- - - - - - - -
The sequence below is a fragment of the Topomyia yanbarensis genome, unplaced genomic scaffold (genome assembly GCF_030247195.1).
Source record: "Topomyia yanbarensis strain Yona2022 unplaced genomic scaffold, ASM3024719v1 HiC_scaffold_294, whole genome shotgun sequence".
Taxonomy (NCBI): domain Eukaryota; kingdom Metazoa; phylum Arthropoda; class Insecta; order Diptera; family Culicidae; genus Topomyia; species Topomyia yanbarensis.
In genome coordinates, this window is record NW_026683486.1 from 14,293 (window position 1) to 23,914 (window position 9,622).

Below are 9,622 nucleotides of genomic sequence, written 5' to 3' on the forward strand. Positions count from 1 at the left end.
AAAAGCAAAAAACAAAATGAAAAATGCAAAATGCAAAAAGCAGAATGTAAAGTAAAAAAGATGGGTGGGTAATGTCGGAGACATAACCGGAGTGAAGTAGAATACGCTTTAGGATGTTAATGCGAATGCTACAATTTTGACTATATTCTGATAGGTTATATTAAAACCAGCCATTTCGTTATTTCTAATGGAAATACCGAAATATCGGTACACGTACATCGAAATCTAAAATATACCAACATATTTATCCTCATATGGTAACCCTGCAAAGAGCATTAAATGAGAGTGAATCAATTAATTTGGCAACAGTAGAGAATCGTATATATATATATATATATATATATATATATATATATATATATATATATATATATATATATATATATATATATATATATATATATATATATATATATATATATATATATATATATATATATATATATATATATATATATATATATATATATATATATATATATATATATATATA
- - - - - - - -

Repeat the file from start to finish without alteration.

The sequence below is a fragment of the Topomyia yanbarensis genome, unplaced genomic scaffold (genome assembly GCF_030247195.1).
Source record: "Topomyia yanbarensis strain Yona2022 unplaced genomic scaffold, ASM3024719v1 HiC_scaffold_294, whole genome shotgun sequence".
Taxonomy (NCBI): domain Eukaryota; kingdom Metazoa; phylum Arthropoda; class Insecta; order Diptera; family Culicidae; genus Topomyia; species Topomyia yanbarensis.
In genome coordinates, this window is record NW_026683486.1 from 14,293 (window position 1) to 23,914 (window position 9,622).

Below are 9,622 nucleotides of genomic sequence, written 5' to 3' on the forward strand. Positions count from 1 at the left end.
AAAAGCAAAAAACAAAATGAAAAATGCAAAATGCAAAAAGCAGAATGTAAAGTAAAAAAGATGGGTGGGTAATGTCGGAGACATAACCGGAGTGAAGTAGAATACGCTTTAGGATGTTAATGCGAATGCTACAATTTTGACTATATTCTGATAGGTTATATTAAAACCAGCCATTTCGTTATTTCTAATGGAAATACCGAAATATCGGTACACGTACATCGAAATCTAAAATATACCAACATATTTATCCTCATATGGTAACCCTGCAAAGAGCATTAAATGAGAGTGAATCAATTAATTTGGCAACAGTAGAGAATCGTATATATATATATATATATATATATATATATATATATATATATATATATATATATATATATATATATATATATATATATATATATATATATATATATATATATATATATATATATATATATATATATATATATATATATATATATATATATATATATATATATATATATATATA